I wrote software to detect redaction rectangles—it turns out these are relatively easy to recognize based on their color, shape, and the specific commands used to draw them. Out of 1.8 million PACER documents, there were approximately 2000 documents with redaction rectangles. (There were also about 3500 documents that were redacted by replacing text by strings of Xes.)
Next, my software checked to see if these redaction rectangles overlapped with text. My software identified a few hundred documents that appeared to have text under redaction rectangles, and examining them by hand revealed 194 documents with failed redactions. The majority of the documents (about 130) appear be from commercial litigation, in which parties have unsuccessfully attempted to redact trade secrets such as sales figures and confidential product information. Other improperly redacted documents contain sensitive medical information, addresses, and dates of birth. Still others contain the names of witnesses, jurors, plaintiffs, and one minor.
Oh well, despite that, I'm sure it will be every bit as successful as VP8, Orkut, Wave and Buzz were. (And Ogg, though we can't pin that one on them.)
WebP also comes across as half-baked. Currently, it only supports a subset of the features that JPEG has. It lacks support for any color representation other than 4:2:0 YCrCb. JPEG supports 4:4:4 as well as other color representations like CMYK. WebP also seems to lack support for EXIF data and ICC color profiles, both of which have be come quite important for photography. Further, it has yet to include any features missing from JPEG like alpha channel support. [...]
Every image format that becomes "part of the Web platform" exacts a cost for all time: all clients have to support that format forever, and there's also a cost for authors having to choose which format is best for them. [...]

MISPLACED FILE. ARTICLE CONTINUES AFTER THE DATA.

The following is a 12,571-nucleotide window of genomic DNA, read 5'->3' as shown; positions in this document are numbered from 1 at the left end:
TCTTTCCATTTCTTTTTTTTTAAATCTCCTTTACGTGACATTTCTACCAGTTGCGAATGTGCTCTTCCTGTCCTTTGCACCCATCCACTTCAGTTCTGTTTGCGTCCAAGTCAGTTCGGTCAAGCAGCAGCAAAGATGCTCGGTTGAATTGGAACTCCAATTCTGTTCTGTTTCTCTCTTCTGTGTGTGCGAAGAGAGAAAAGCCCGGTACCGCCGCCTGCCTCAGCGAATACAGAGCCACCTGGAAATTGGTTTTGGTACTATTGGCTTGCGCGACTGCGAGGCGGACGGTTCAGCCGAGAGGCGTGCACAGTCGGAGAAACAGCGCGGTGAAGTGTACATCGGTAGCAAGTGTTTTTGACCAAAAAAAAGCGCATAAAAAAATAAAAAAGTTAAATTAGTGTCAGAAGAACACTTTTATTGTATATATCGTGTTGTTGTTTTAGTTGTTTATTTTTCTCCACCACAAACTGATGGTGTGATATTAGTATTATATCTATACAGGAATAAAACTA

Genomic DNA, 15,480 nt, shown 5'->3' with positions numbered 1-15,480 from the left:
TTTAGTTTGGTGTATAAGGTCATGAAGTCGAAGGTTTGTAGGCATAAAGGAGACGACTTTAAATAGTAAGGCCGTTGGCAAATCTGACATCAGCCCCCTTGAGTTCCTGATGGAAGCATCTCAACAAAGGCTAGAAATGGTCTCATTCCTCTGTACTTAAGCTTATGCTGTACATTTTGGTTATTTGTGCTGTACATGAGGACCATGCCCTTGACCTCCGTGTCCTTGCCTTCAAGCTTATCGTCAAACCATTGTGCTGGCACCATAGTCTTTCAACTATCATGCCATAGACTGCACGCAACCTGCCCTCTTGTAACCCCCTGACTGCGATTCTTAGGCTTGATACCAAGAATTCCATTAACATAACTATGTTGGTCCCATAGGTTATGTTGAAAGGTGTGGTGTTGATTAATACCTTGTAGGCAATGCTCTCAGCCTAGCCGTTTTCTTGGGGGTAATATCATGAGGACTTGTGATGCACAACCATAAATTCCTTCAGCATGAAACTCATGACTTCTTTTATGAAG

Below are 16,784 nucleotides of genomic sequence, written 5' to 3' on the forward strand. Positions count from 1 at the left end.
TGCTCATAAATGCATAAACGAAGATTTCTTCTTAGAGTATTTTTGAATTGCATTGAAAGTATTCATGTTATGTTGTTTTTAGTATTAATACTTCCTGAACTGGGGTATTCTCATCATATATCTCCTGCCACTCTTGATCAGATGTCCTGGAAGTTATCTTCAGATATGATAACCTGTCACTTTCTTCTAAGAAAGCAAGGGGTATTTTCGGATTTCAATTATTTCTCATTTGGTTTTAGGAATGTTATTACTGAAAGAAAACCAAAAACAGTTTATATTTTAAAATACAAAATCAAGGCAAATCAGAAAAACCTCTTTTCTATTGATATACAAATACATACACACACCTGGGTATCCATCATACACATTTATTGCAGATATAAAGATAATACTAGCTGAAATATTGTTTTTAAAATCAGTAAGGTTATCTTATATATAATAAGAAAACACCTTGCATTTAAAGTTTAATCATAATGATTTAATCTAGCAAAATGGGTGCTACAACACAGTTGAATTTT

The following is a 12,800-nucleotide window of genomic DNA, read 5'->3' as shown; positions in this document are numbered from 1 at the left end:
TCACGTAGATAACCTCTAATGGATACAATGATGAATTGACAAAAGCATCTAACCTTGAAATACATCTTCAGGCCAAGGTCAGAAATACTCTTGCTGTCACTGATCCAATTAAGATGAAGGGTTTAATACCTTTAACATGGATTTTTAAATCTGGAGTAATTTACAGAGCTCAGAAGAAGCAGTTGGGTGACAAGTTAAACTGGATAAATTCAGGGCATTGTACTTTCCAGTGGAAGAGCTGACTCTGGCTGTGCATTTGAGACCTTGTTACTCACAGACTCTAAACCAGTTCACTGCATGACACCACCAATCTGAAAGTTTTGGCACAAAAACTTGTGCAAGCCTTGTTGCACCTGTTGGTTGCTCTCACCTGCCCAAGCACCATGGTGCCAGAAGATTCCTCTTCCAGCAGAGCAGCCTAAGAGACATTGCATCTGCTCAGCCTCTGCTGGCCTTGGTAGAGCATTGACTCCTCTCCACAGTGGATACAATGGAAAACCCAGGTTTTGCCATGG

Where does that leave us? WebP gives a subset of JPEG's functionality with more modern compression techniques and no additional IP risk to those already shipping WebM. I'm really not sure it's worth adding a new image format for that. Even if WebP was a clear winner in compression, large image hosts don't seem to care that much about image size. Flickr compresses their images at libjpeg quality of 96 and Facebook at 85: both quite a bit higher than the recommended 75 for "very good quality". Neither of them optimize the huffman tables, which gives a lossless 4--7% improvement in size. Further, switching to progressive JPEG gives an even larger improvement of 8--20%.
Spam-based advertising is a business. While it has engendered both widespread antipathy and a multi-billion dollar anti-spam industry, it continues to exist because it fuels a profitable enterprise. We lack, however, a solid understanding of this enterprise’s full structure, and thus most anti-spam interventions focus on only one facet of the overall spam value chain (e.g., spam filtering, URL blacklisting, site takedown). In this paper we present a holistic analysis that quantifies the full set of resources employed to monetize spam email— including naming, hosting, payment and fulfillment—using extensive measurements of three months of diverse spam data, broad crawling of naming and hosting infrastructures, and over 100 purchases from spam-advertised sites. We relate these resources to the organizations who administer them and then use this data to characterize the relative prospects for defensive interventions at each link in the spam value chain. In particular, we provide the first strong evidence of payment bottlenecks in the spam value chain; 95% of spam-advertised pharmaceutical, replica and software products are monetized using merchant services from just a handful of banks.